Look at these charts, we’re in serious danger. I’m not saying we wouldn’t get our hair mussed. But I do say no more than ten to twenty million killed, tops. Uh, depending on the breaks.



  6. KrakatoaEastofJava

    Rules are rules, and then there are situations where humans who are literally in the middle of suffering will simply take the “path of least suffering” as an automatic default–rule or no rule.

    Remember, old classic races like Paris-Roubaix were not created specifically to put racers on old cobble-stoned roads, but rather ON ROADS. Back then, cobble-stoned roads WERE the roads. The ONLY roads. Tradition kept the races going on these old courses, even as smoother pavement options became widespread.

    Do you not think that the racers back in 1935 chose the smoothest path possible? Of course they did! I’ll bet they did it in 1897 as well. They got through it any way they could.

    If you want tp keep the riders on the cobbles, then you either have to put in more cobbles, or you have to take out the smooth stuff off to the side. But if you’re expected to race 150 miles while battering the hell out of your ass and forearms, trust me, you’re going to seek relief every so often.

  7. SB

    Later in the race, the entire chasing group jumped the curbs on a turn in the city, hopping over the sidewalks to shorten the line. So really it should be places 1-20+ dq’d.

    Agree, this is a silly rule if not enforced.

    But remember the reason this rule exists is because of that crash a few years back that killed (nearly killed?) a spectator when the rider tried to move up via the sidewalk. So imho it’s a valid rule to have.

  8. conrad

    Military effectiveness has a price. The Donald is going to defeat ISIS his first 30 days in office. Oh, wait….

  9. donkybhoy

    If rules are not enforced then there is no point.

    Cycling sucks a lot, professionally because so many choose to break the rules, from riding on paths (it is called ROAD racing, not path racing) to doping and everything in between.

    DQ them, they broke the rules.

  10. Mike crum

    Steve, thanks for your reply . I watch all races on YouTube .. From the 70’s – current, and they do race on the best line . Path sidewalks etc. very dumb having a “strict ” rule then not following it. . Thanks for the reply.

  11. Carlos

    The rule is clearly a suggestion for best practice. Just a guideline. At least that’s Steve’s interpretation of the centerline rule in a crosswind.

  12. Bolas Azules

    I’ve never been a fan of the overreaching official or the hardline rule book guy. Racing is hard enough without having to battle some great riders on the road (or track), weather conditions, equipment failures, bad support and a meager prize list and then have to fight these former Cat. 6 riders throwing their power-trips around.

    Screw the petty rules AND LET’S RACE!

  13. Bolas Azules

    On another thought. What if an American litigious thought was applied. As SB stated –

    “But remember the reason this rule exists is because of that crash a few years back that killed (nearly killed?) a spectator when the rider tried to move up via the sidewalk.”

    What if the organizers and their insurance company put this ‘rule’ into effect in case some accident with damages did happen to a spectator and they simply point to the rule and place the liability solely on the rider, their team and their sponsor washing their dirty little hands of any responsibility?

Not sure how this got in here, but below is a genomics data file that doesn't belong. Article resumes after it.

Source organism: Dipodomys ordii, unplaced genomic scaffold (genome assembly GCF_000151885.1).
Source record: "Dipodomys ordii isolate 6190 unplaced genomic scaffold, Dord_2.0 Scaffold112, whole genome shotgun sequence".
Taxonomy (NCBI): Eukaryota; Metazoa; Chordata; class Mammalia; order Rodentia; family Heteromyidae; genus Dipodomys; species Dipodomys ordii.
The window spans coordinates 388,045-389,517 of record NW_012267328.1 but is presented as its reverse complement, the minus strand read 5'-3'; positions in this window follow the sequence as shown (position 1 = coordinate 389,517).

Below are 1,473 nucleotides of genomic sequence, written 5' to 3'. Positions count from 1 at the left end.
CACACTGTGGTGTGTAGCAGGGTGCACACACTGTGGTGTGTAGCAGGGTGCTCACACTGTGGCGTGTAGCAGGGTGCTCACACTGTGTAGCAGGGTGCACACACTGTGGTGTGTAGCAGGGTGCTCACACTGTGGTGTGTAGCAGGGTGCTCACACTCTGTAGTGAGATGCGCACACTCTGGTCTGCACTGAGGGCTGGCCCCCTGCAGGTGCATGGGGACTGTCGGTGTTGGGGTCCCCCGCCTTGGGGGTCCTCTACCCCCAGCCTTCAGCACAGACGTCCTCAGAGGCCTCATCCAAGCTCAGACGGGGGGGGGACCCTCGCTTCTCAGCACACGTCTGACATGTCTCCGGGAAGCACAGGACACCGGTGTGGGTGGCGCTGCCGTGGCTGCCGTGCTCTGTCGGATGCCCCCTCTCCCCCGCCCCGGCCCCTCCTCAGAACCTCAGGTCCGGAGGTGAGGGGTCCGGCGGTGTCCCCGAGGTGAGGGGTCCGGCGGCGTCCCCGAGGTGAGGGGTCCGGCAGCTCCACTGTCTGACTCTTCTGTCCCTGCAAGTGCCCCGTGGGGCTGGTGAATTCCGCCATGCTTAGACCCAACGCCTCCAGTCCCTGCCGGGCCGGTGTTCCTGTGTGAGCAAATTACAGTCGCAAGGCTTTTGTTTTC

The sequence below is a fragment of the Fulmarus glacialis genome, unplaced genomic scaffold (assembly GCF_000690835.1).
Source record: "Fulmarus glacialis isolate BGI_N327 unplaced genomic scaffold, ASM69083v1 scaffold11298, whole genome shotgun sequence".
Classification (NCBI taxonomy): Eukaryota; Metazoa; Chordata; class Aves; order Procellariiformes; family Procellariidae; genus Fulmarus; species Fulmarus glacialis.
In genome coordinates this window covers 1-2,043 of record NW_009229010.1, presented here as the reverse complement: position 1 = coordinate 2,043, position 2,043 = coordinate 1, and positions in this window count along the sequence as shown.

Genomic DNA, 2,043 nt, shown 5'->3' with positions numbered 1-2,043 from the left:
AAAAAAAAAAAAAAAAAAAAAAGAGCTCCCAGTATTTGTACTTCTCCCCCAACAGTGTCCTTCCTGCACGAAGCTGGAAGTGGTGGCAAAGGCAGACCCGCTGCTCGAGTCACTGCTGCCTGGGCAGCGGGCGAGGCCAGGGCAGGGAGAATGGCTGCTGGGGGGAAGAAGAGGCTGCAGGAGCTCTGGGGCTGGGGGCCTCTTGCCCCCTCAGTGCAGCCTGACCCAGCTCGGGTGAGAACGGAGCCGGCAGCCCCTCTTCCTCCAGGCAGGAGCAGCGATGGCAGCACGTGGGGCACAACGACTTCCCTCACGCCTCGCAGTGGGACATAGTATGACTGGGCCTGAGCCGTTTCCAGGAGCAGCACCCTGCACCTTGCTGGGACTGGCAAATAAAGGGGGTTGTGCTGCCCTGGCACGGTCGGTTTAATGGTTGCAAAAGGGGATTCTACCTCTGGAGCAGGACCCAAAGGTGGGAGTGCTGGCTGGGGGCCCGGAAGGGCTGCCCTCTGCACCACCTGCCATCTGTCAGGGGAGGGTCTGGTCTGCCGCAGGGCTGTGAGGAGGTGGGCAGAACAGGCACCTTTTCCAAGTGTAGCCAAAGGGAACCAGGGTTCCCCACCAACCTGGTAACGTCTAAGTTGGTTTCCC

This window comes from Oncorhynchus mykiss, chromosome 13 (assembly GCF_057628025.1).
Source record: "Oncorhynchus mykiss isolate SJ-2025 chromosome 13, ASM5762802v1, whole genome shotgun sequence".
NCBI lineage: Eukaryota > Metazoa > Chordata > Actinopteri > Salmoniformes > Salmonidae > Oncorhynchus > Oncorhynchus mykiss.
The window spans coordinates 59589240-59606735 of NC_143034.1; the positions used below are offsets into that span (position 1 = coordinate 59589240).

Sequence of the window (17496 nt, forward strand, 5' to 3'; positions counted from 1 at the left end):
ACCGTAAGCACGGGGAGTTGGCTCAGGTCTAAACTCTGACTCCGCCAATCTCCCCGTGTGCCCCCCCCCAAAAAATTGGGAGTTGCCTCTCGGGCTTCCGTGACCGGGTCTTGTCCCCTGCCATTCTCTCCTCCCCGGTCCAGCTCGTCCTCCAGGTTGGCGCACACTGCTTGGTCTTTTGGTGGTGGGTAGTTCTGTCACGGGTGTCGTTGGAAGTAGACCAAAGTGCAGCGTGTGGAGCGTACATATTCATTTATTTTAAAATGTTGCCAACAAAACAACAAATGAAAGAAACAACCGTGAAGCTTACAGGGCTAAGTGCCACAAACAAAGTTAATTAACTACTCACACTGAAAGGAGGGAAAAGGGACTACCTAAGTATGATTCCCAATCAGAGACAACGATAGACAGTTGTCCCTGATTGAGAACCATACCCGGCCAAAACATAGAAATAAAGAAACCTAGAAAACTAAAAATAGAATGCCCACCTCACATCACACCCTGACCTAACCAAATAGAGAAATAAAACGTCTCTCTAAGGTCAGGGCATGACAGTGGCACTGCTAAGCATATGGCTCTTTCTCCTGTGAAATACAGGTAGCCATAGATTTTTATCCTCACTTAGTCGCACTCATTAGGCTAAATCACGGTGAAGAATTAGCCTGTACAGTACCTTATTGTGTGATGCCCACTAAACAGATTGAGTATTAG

O.K. it’s the skeptic in me…so

    Screw the petty rules AND LET’S RACE!

  14. Larry T

    I agree 100% If they’re not going to penalize anyone for riding on the sidewalk why make a big deal with the warnings before the race? They just (as usual) make themselves look silly. They might end up having to go over the course before the race (they’re out there anyway putting up direction arrows and marking the dangerous aspects of the course) and mark the course better, perhaps with some paint that doesn’t last too long? Or as others have noted, put some barriers on the places someone would most likely gain an advantage over those riding on the cobbles. What I DON’T want is for things to end up like F1 where nobody knows who won until the “race stewards” play back the video and then spend a bunch of time making up their minds on who should be DQ’d.

  15. Davey

    If they don’t want them to ride on the pavement/bike paths they should put barriers on them. Look at the Taaienberg. In the early season races like Omloop Het Nieuwsblad and Dwars door Vlaanderen the riders stay in the gutter on the side of the road. For Tour of Flanders, there are spectators and barriers in the gutter forcing everyone to ride the cobbles.

    When racing flat out, of course riders are going to look for an easier option.

  16. sillypuddy

    I’ve always enjoyed watching the racers ride in the gutter, jumping over curbs, off and on sidewalks. They always show off those superb bike handling skills. Makes an exciting race even more so. On anouther note, I think your mama needs his ba ba., a good burp and off to bed. I think he gets crabby when he’s tuckered out( I mean when he ain’t got the rent).

    Sillypuddy OUT!

  17. Erik Vanderaerden

    In this incident, the rules were not enforced, because the official deemed that nobody had been endangered. No rider went behind the crowd, or did anything dangerous, they simply took the smoothest part of the course. I say let them do it, it’s a little advantage to the riders who have done the recon, or who have the skills and the foresight to be in the right spot at the right time.

  18. orphan

    At one point I saw the lead group on the sidewalk, the chase group saw them so they went to the sidewalk too. The official with the lead group just honked and motioned. The official with the chase group sped up and passed the group and moved over onto the sidewalk forcing the group back onto the cobbles. If they are going to have the rule it needs to be enforced consistently for all groups.